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We often see insiders buying up shares in companies that perform well over the long term. On the other hand, we'd be remiss not to mention that insider sales have been known to precede tough periods for a business. So shareholders might well want to know whether insiders have been buying or selling shares in American Express Company (NYSE:AXP).
Do Insider Transactions Matter?
It is perfectly legal for company insiders, including board members, to buy and sell stock in a company. However, rules govern insider transactions, and certain disclosures are required.
We don't think shareholders should simply follow insider transactions. But logic dictates you should pay some attention to whether insiders are buying or selling shares. For example, a Harvard University study found that 'insider purchases earn abnormal returns of more than 6% per year.'
The Last 12 Months Of Insider Transactions At American Express
Over the last year, we can see that the biggest insider sale was by the Executive VP, Richard Petrino, for US$262k worth of shares, at about US$107 per share. That means that even when the share price was below the current price of US$123, an insider wanted to cash in some shares. We generally consider it a negative if insiders have been selling on market, especially if they did so below the current price, because it implies that they considered a lower price to be reasonable. However, while insider selling is sometimes discouraging, it's only a weak signal. It is worth noting that this sale was only 23.5% of Richard Petrino's holding. The only individual insider seller over the last year was Richard Petrino.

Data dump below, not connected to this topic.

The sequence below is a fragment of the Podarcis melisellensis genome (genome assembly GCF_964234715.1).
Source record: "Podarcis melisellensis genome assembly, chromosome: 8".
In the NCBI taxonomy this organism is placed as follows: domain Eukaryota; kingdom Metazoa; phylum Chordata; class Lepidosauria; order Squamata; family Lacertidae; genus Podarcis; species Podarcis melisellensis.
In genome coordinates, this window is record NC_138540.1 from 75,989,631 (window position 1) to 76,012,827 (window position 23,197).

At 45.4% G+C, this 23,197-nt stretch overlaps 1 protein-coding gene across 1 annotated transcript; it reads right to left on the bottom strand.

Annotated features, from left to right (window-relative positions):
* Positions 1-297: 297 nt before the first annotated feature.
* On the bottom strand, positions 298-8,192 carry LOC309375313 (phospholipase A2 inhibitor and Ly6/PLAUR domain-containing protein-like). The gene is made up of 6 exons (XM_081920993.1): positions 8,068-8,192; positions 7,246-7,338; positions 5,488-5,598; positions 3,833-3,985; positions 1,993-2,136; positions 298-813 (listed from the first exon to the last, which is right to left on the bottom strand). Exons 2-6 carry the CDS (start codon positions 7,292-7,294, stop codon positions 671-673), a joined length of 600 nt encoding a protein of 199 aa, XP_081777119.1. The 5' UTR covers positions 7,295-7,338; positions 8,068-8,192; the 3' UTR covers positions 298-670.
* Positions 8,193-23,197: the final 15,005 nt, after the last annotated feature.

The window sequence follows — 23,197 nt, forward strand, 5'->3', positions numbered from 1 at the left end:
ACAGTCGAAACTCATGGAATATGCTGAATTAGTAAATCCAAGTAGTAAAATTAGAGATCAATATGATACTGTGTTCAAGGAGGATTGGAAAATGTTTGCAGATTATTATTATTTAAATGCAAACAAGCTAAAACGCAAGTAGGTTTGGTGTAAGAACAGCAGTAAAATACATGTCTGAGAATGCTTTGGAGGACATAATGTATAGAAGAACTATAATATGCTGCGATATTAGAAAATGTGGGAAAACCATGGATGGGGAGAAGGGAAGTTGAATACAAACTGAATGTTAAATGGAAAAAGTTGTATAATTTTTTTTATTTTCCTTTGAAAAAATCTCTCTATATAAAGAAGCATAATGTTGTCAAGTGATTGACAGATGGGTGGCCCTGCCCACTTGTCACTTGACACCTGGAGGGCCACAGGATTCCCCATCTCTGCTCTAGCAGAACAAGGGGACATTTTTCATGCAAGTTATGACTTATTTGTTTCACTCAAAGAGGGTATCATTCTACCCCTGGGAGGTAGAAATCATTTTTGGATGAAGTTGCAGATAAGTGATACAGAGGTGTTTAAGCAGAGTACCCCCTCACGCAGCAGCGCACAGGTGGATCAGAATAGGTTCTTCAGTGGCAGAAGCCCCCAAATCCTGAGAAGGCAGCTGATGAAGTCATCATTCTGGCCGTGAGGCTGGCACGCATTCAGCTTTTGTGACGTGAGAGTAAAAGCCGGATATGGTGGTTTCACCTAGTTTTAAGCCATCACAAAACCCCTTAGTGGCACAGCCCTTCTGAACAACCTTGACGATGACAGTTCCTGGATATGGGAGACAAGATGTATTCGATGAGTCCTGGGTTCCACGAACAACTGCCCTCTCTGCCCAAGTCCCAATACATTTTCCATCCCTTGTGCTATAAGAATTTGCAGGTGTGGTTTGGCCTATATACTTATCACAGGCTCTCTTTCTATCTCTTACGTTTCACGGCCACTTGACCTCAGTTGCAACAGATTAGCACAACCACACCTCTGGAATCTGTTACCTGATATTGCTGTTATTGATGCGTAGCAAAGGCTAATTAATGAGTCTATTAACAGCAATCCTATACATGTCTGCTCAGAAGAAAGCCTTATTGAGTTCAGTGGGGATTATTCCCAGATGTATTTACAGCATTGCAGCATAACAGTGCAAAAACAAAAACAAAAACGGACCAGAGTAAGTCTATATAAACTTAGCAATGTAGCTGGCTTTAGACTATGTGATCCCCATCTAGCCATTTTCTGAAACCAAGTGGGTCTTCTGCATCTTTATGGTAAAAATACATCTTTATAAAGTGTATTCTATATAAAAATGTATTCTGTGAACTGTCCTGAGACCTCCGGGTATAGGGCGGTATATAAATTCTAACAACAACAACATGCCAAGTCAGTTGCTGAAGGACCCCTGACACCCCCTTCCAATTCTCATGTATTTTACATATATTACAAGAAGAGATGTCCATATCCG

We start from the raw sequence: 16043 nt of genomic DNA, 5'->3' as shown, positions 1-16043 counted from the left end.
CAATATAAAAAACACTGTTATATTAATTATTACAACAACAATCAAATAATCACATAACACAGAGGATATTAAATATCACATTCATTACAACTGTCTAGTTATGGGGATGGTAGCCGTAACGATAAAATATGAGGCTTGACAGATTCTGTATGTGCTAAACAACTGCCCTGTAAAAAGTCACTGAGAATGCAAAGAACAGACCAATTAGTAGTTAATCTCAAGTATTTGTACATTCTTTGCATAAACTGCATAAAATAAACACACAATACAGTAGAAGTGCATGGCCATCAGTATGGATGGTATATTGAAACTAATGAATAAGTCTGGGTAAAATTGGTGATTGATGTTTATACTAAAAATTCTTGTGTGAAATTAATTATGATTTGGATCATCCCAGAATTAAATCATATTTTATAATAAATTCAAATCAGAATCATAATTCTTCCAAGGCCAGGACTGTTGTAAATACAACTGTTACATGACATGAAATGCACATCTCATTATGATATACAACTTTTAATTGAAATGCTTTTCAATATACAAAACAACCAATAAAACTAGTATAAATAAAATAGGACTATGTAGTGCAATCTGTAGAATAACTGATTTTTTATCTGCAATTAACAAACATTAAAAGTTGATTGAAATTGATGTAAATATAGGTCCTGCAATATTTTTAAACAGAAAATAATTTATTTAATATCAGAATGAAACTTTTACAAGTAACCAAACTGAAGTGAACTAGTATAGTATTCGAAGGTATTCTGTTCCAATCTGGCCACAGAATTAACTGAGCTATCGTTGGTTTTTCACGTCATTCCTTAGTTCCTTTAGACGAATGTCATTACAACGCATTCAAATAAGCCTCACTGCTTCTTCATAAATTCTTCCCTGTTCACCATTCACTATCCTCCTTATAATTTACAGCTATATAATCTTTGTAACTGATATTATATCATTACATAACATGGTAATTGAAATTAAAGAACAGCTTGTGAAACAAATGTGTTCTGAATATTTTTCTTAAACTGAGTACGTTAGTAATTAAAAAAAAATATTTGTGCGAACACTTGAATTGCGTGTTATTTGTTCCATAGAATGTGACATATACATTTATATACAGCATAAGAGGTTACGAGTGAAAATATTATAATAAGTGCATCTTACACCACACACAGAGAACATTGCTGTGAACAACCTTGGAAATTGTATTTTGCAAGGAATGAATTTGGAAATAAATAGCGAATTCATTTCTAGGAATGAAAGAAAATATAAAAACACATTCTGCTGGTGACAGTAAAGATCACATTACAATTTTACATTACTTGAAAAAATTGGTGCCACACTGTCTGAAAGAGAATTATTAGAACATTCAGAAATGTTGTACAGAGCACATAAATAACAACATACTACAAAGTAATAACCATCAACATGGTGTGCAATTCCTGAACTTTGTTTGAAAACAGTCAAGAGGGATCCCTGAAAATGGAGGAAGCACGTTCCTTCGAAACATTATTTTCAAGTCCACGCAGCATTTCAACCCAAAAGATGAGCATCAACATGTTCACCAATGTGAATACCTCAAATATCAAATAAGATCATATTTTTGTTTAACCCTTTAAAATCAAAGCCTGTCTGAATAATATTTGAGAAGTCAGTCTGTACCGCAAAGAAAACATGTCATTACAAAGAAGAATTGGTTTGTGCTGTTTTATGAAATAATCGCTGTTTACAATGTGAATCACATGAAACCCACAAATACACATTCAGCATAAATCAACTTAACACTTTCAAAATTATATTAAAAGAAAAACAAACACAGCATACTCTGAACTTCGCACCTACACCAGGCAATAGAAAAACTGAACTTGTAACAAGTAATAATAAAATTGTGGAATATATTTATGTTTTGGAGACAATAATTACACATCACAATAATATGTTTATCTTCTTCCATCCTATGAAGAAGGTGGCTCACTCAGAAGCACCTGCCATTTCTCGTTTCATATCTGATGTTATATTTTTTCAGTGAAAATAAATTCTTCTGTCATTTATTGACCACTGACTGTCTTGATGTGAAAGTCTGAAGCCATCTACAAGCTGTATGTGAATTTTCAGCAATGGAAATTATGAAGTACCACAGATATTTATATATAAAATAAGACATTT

The chart below shows insider transactions (by individuals) over the last year. By clicking on the graph below, you can see the precise details of each insider transaction!
I will like American Express better if I see some big insider buys. While we wait, check out this free list of growing companies with considerable, recent, insider buying.
Insider Ownership of American Express
Looking at the total insider shareholdings in a company can help to inform your view of whether they are well aligned with common shareholders. A high insider ownership often makes company leadership more mindful of shareholder interests. American Express insiders own 0.3% of the company, currently worth about US$264m based on the recent share price. Most shareholders would be happy to see this sort of insider ownership, since it suggests that management incentives are well aligned with other shareholders.
What Might The Insider Transactions At American Express Tell Us?
There haven't been any insider transactions in the last three months -- that doesn't mean much. While we feel good about high insider ownership of American Express, we can't say the same about the selling of shares. Therefore, you should should definitely take a look at this FREE report showing analyst forecasts for American Express.
But note: American Express may not be the best stock to buy. So take a peek at this free list of interesting companies with high ROE and low debt.
We aim to bring you long-term focused research analysis driven by fundamental data. Note that our analysis may not factor in the latest price-sensitive company announcements or qualitative material.
If you spot an error that warrants correction, please contact the editor at firstname.lastname@example.org. This article by Simply Wall St is general in nature. It does not constitute a recommendation to buy or sell any stock, and does not take account of your objectives, or your financial situation. Simply Wall St has no position in the stocks mentioned. Thank you for reading.